ELECTROSHADOW FIELD TRIP NO. 4
Editor’s Note: Our resident contributor, the lovely Marie B, is back with a report on her recent experience at Dewan Filharmonik Petronas. Our very own Malaysian Philharmonic Orchestra performed music from the works of one of the world’s greatest animation studios, and we were there to soak in the magic…
The MPO’s previous proposal of Michael Bay In Concert was rejected due to fire hazard & excessive noise concerns.
As a contributing writer for Electroshadow, it seemed wrong of me not to cover “Disney’s Pixar in Concert”, a performance by the Malaysian Philharmonic Orchestra featuring the musical scores from Pixar’s treasure trove of movies. By virtue of the role thrust upon me by the reading public and my ties to this site, it was imperative that I attend this concert. It was my responsibility, nay my duty, to see this performance. The fact that I’m a die-hard Pixar fan had nothing to do with it. Really. *wink, wink*
So on June 8, I tidied myself up, put on a dress, heels and some make-up and, with my Editor-in-Chief in tow, made my way to the Dewan Filharmonik Petronas for the chance to hear some of my favourite themes played live.
The first thing I noticed upon arrival was that the culture of dressing up for the theatre has faded. There used to be such romance and elegance in attending these events. It was sophisticated and refined. Now, the attitude towards these performance arts has become more casual. Gone are the coats, gowns, suits and ties. They’ve been replaced by sneakers, khakis, casual dresses and sometimes, even jeans. I suppose in a way it means that the arts have become more accessible to the public. Still, one can’t help but yearn for the genteelness of before.
Well, that rules out most Malaysians. And your average tourist.
But I digress.
Having never attended an orchestral concert before, I had no idea what to expect. Apart from cinema, musical theatre and straight plays were more my thing. Imagine my surprise when I walked in and saw an open, fully-lit stage even before the show had started. There were even one or two instrumentalists practicing their parts. The occasional boom of a horn and the ring from a clarinet were like unspoken words of welcome to a waiting audience. Soon enough more and more musicians took their place on stage and when finally they were complete, Australian conductor Nicholas Buc made his entrance and led them into their opening number, the Pixar Overture.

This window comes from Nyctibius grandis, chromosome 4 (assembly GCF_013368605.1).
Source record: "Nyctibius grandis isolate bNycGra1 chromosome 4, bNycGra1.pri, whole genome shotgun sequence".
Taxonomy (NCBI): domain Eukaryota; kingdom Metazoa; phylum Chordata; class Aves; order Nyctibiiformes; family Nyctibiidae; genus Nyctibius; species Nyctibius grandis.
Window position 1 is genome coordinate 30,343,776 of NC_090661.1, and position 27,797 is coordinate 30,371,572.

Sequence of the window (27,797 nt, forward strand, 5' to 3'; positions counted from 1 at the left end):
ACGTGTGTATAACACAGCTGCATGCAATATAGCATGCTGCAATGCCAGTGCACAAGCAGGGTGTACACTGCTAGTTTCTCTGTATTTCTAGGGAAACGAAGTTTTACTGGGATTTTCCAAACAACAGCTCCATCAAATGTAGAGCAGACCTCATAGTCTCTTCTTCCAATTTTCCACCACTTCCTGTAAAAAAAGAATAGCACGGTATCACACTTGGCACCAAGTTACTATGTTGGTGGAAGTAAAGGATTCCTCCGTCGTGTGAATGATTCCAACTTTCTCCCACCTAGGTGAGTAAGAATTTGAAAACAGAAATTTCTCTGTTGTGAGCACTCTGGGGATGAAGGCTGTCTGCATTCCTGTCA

I was so happy.
That afternoon the MPO took the audience on a cinematic adventure, performing for us beautiful scores created by some of the industry’s best composers: Randy Newman (the “Toy Story” trilogy, “A Bug’s Life”,” Monsters, Inc.”, “Cars”, “Monster’s University”), Thomas Newman (“Finding Nemo”, “Wall-E”), Michael Giacchino (“The Incredibles”, “Ratatouille”, “Up”, “Cars 2”) and Patrick Doyle (“Brave”). Together with the music an overhead screen played scenes from the films, from their earlier classics like “Toy Story” and “Finding Nemo”, to their newer titles, “Brave” and “Monster’s University”.
The chandelier designers were big fans of Spielberg’s Close Encounters Of The Third Kind.
One of my first realisations was that stripped of dialogue, music becomes the voice for the movie’s visuals. The rise and fall, the tempo, the simplicity and the complexity of music all directs an audience’s focus, letting them know the emotions of the scene and at times even heightening it. It is the wonderful result of the skilful interplay of the different instruments in a philharmonic orchestra.
For example, add the joyful lilts of the wood winds and suddenly the piece is whimsical and playful, the perfect accompaniment to Nemo’s first view of the world outside of his home. Accentuate the material with the deep beats of the percussions and it becomes majestic and grand, like the entrance of the top Scarers of “Monsters, Inc.”. It’s easy to take music for granted when it seamlessly blends into the background, mixed together with dialogue, sound effects and great visuals. But as I watched the scenes accompanied only by the music, I began to appreciate and understand more the nuances and layers music brings to a film.
It was all going so smoothly until that guy in the wind section decided to have curry and beans for lunch.
That led me to my second realisation: performances like these are about the ensemble, not the individual. In stage shows, there is always a focal point. There is a form of staging shorthand that lets you know where you should be looking, helping you identify what important point is happening at the moment. It could be a monologue, or an actor standing in the foreground, or how a certain part of the scene is lit. But in an orchestra, there is no spotlight. There is no one person driving this performance. And even if an instrument should be having its solo, they are never singled out. Each instrument is part of a bigger whole, and each solo is a fraction of a grander piece. I was always trying to find which particular instrument was making a particular melody or sound and often not succeeding, so harmonious was their blending. Or perhaps it was simply the fact that I had untrained ears. Whichever the case, I now have an even greater respect for the talent of those who can write such powerful, moving and remarkable themes. To bring together over 40 instruments to create aural art is no mean feat.
Finally, it made me realise how special these films are to me. I have laughed, smiled and even cried (hello, “Toy Story 3”) with these movies. My DVD collection of these movies, although incomplete, is one of my prized possessions. And as the show came to an end, all I wanted to do was go home, pop in a Pixar DVD and get lost in that world all over again. But this time, I knew the viewing experience would be richer. Thanks to the magical performance of the MPO.